Luca Benedicti, a virtuoso from Torino, played Baroque and Romantic pieces giving the third concert within the Summer Organ Festival in Salem cathedral.

“It is a really very nice church organ”, said an enthusiastic Benedicti. The virtuoso from Torino is the third organist who exhibits himself within this interesting third edition of the International Salem Organ Festival. The program read “Baroque and Romanticism in Germany and in Italy”. In an interview for the Südkurier the artist said that “Not every Baroque work can be played on a Romantic type organ like the one in this cathedral”. However, since some of the stops have been conceived in the Baroque style, he decided to open the concert with a piece from J.S. Bach, the “Fantasia and Fuga” in C minor, BWV 537, something really majestic and pregnant. The artist chose for the registration of the Fantasia a combination of stops known as “Plenum”: Cornett, Principal, Gamba and Octaves, with a trombone at the pedal.

The concert proceeds with the magnificent sound of Bach's choral “Allein Gott in der Höh sei Her” where the Cantus Firmus is committed to the soprano.

An empathically executed Adagio aims in its noble disposition at inviting the audience to meditation and unaffectedness.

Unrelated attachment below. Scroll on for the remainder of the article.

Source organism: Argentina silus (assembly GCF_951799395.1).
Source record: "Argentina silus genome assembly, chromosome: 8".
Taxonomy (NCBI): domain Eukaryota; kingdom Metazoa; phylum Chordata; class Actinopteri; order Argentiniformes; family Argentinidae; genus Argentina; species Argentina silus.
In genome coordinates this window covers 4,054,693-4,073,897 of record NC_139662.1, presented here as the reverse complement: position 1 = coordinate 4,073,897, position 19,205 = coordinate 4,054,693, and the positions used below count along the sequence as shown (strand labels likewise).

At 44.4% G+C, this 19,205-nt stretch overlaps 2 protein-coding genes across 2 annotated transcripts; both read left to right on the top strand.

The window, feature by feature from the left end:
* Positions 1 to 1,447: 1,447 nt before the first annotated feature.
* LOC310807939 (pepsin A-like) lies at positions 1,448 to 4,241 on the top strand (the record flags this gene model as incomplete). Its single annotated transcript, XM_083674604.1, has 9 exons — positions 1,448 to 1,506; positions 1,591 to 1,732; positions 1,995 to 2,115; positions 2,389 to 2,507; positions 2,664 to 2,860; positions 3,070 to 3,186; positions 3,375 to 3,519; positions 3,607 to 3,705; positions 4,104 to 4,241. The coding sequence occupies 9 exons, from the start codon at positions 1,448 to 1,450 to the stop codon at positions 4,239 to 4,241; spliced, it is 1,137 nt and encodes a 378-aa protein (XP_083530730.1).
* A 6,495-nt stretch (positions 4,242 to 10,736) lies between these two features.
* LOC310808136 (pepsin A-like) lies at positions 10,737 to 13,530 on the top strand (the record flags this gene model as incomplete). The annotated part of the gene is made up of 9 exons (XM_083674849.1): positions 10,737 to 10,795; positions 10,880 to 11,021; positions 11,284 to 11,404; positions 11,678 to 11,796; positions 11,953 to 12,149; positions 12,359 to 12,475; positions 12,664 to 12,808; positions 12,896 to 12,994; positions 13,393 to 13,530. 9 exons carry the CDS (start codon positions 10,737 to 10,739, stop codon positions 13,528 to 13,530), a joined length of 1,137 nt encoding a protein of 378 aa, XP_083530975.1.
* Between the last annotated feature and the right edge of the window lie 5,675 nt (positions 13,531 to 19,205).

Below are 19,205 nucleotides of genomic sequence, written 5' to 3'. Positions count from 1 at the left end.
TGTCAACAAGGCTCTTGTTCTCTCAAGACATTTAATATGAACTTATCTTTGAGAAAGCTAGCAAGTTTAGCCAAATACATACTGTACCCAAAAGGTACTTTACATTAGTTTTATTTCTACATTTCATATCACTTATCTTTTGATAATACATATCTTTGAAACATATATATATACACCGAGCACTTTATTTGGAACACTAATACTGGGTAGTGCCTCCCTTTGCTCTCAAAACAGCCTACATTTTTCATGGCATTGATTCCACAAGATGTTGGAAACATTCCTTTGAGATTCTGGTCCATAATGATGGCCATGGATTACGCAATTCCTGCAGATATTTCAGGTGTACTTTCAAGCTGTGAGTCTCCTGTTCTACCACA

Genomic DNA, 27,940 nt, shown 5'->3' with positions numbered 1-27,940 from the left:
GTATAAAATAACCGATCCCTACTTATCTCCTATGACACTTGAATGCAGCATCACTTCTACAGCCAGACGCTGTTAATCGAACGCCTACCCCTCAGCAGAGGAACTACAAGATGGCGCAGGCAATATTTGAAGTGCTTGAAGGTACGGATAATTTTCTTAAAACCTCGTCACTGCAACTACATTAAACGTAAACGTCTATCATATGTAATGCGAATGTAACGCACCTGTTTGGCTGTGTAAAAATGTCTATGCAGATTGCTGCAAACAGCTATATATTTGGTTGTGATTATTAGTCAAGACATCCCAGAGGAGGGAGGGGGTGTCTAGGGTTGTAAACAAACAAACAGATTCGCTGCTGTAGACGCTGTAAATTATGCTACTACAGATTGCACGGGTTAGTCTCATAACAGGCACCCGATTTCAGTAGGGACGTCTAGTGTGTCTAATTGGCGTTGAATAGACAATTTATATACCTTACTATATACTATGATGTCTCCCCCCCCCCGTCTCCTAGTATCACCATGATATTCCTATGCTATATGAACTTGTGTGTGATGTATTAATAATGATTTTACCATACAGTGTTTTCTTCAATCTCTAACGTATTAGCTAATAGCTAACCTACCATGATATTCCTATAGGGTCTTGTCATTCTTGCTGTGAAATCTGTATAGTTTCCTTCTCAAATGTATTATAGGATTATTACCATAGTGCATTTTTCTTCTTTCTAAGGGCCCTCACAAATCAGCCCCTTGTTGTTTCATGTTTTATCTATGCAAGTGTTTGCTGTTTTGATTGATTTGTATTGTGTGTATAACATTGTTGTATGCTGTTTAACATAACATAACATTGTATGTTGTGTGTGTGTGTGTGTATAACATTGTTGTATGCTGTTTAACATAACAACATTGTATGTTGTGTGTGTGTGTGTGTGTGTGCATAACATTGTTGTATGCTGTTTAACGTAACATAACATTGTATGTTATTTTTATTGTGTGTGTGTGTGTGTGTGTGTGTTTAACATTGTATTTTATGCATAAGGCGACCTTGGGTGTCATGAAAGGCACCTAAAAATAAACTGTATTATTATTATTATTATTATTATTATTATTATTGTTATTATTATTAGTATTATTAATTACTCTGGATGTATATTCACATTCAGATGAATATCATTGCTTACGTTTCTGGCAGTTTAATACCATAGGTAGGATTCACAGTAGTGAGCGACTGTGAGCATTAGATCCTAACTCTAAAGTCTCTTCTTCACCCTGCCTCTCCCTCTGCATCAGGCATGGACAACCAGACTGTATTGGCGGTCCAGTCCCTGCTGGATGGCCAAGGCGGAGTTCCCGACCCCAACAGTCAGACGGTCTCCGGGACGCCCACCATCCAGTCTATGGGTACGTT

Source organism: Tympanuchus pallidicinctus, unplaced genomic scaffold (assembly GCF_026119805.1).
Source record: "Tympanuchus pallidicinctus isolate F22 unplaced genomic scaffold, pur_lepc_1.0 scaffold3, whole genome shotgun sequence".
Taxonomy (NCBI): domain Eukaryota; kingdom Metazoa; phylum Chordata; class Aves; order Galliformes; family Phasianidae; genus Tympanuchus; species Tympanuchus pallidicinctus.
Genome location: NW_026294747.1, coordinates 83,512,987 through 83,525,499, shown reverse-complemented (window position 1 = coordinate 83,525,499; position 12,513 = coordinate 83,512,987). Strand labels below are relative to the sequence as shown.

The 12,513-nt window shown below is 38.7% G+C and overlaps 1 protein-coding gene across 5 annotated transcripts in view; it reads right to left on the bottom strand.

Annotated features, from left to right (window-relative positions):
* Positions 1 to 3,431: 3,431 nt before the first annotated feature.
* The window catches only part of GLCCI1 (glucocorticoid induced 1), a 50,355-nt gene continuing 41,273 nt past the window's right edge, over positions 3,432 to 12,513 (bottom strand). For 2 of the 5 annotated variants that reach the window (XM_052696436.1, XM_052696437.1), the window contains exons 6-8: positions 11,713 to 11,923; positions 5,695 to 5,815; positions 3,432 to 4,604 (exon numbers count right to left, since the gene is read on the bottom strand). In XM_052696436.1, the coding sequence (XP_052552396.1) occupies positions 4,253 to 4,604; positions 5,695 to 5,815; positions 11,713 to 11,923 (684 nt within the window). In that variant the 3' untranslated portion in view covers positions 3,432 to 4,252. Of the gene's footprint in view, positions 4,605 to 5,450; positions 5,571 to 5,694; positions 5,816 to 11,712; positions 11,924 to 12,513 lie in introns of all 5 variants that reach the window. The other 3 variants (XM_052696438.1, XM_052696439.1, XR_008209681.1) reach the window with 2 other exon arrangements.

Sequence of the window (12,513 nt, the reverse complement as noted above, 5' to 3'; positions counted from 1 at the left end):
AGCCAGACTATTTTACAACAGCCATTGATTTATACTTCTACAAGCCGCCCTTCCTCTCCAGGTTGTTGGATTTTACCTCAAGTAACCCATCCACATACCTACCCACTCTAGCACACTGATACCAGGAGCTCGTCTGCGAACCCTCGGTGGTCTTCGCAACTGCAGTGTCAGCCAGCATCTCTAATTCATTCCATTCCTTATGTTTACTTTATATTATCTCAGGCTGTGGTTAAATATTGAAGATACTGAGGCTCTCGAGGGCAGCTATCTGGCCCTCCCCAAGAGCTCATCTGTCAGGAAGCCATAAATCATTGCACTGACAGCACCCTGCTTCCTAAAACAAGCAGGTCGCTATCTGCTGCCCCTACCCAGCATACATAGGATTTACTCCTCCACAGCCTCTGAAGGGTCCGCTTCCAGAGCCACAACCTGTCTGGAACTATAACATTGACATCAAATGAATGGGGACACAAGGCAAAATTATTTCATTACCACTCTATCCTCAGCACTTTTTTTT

Rinck, a contemporary of Mozart and Beethoven, adopted several styles thus linking together influences from Baroque counterpoint with the innovating ideas emerging from Classical and Romantic styles. The first one of his “Six Variations on a theme by Corelli” op. 56, is rich in bright flute sounds.

Benedicti interpreted his fresh enthusiasm for joyfully playing through cheerful musicl acts, that were reflected in the calmness of the audience while listening to the “Toccata con lo scherzo del Cuccù” by Bernardo Pasquini. The piece, dynamical, humorous, touching and fascinating, is simply delightful with its variations on shaded sounds of the “cuccù” and ends in an amazingly   

rapid virtuosity.

Luca Benedicti plays the first two movements of the Eleventh Organ Sonata in four movements in Re minor by Rheinberger. The first one, named Adagio, can be considered as a Fantasia.

There follows an intimate Cantilena, sounding rather Baroque though a XIX Century feeling prevails over the tone. The sequence in octaves finds its way in a harmonious wrapping and creates a greatly melancholic atmosphere in the ascendent part as well as in the final one, characterized by rather sweet lines.

The concert ends with the “Cinque pezzi” by Marco Enrico Bossi (1861-1925), the most recent composer chosen by the artist.

The Suite begins with an “Entrée pontificale” executed in a very dramatic plenum and culminates in a deeply spiritual “Ave Maria” onceived in celestial tones to close with a “Rédemption”, a kind of choral  characterized by furious sequences.

A solemn silence is followed by the applauses.